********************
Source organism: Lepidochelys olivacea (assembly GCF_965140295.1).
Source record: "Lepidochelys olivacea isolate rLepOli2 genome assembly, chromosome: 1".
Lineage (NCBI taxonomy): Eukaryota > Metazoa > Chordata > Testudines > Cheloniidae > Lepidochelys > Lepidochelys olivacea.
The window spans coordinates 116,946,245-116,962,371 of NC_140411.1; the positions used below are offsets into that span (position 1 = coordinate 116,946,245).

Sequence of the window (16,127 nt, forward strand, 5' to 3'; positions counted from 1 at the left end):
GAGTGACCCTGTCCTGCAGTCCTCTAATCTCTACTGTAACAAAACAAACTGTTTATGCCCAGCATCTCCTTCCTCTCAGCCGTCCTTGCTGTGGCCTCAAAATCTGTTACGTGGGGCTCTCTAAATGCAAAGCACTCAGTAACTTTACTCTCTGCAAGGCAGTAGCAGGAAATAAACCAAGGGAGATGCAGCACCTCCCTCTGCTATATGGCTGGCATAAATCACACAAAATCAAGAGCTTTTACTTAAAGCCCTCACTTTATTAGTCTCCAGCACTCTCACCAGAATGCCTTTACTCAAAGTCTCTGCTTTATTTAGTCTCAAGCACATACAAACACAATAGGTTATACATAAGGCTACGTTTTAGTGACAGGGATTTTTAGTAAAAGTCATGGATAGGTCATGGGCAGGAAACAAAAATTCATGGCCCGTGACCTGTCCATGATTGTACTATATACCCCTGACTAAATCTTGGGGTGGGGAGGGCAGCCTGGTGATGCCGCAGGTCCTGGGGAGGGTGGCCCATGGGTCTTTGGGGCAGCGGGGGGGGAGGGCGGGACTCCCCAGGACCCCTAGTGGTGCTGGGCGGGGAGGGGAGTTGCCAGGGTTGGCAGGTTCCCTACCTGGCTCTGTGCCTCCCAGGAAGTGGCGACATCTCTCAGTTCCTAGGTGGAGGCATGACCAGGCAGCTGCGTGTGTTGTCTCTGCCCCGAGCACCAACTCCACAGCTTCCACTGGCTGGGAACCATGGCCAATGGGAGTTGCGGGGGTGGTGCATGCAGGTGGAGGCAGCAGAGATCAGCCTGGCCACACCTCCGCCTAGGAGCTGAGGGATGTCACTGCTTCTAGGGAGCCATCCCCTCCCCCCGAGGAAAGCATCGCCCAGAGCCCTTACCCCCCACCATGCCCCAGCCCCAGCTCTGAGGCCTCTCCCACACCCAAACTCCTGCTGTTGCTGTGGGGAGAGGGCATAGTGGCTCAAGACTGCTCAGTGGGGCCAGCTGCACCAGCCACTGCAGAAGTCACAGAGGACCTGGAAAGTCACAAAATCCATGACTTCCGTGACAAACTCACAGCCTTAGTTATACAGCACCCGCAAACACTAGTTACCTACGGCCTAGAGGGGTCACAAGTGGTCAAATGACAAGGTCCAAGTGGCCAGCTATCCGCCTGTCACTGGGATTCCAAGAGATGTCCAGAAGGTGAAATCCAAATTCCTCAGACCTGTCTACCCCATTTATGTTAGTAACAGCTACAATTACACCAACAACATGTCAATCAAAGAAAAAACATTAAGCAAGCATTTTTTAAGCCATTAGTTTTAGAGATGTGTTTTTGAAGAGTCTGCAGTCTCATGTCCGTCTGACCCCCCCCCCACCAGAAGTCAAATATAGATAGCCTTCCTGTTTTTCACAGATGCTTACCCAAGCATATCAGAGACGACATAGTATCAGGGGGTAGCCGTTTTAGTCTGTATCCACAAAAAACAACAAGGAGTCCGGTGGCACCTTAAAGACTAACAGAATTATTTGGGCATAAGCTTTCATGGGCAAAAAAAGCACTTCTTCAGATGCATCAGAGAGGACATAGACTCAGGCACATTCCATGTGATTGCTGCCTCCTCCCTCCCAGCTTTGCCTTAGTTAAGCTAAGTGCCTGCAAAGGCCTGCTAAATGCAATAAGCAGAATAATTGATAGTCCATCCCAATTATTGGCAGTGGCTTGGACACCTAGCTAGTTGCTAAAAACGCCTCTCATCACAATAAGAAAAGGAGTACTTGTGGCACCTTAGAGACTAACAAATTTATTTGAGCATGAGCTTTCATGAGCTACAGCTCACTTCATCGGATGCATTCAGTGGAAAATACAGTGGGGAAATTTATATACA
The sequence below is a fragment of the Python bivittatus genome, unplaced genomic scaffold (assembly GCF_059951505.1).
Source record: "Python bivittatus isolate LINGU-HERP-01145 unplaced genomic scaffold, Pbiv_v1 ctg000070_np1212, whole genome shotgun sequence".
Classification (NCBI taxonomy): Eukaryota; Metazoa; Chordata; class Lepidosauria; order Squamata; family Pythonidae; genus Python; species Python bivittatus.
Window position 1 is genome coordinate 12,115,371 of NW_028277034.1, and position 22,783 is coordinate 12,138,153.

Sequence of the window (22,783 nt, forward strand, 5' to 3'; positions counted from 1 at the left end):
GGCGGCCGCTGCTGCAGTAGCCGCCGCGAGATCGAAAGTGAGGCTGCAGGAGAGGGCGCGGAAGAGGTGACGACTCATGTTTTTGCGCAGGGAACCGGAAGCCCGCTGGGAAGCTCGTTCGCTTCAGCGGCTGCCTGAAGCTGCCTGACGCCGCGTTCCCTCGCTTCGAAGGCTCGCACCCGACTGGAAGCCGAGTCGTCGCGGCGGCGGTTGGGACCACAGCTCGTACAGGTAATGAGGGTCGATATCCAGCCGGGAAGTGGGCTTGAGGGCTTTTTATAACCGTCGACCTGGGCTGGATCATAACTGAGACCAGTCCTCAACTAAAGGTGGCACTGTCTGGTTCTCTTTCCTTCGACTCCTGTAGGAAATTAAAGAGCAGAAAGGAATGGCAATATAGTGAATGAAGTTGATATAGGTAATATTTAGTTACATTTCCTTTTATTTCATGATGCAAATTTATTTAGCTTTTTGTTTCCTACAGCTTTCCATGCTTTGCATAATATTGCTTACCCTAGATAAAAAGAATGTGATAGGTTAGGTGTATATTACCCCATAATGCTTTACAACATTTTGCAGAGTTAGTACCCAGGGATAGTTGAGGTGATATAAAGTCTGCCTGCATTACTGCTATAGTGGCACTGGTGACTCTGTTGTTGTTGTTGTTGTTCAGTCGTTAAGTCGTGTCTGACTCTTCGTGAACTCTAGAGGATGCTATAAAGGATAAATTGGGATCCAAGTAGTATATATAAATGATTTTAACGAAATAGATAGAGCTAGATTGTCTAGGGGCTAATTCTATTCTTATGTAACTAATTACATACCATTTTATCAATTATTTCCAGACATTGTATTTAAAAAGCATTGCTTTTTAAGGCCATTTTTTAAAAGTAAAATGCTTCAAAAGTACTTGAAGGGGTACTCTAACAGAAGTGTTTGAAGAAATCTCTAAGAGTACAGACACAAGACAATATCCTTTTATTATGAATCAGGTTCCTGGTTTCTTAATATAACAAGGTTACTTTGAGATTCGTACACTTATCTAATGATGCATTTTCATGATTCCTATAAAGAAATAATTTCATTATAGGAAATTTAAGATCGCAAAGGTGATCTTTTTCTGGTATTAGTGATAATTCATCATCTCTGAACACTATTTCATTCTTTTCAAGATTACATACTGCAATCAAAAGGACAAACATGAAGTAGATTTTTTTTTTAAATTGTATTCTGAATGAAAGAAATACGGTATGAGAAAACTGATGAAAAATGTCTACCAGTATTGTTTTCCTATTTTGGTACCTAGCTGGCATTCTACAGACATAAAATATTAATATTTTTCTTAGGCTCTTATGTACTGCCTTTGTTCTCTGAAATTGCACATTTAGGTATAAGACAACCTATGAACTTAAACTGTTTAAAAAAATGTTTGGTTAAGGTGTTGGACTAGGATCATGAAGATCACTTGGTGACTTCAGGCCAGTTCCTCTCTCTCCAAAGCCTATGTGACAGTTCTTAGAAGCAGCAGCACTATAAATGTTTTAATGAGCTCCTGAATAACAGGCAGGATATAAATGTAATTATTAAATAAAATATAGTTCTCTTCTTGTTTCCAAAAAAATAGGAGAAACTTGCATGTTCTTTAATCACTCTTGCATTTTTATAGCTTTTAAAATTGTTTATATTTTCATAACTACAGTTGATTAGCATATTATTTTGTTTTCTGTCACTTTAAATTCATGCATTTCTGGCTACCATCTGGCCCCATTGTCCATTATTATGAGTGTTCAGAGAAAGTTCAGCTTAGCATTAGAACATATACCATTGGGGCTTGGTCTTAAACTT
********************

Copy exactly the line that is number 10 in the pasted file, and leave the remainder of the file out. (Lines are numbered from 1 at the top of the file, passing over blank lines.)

Window position 1 is genome coordinate 12,115,371 of NW_028277034.1, and position 22,783 is coordinate 12,138,153.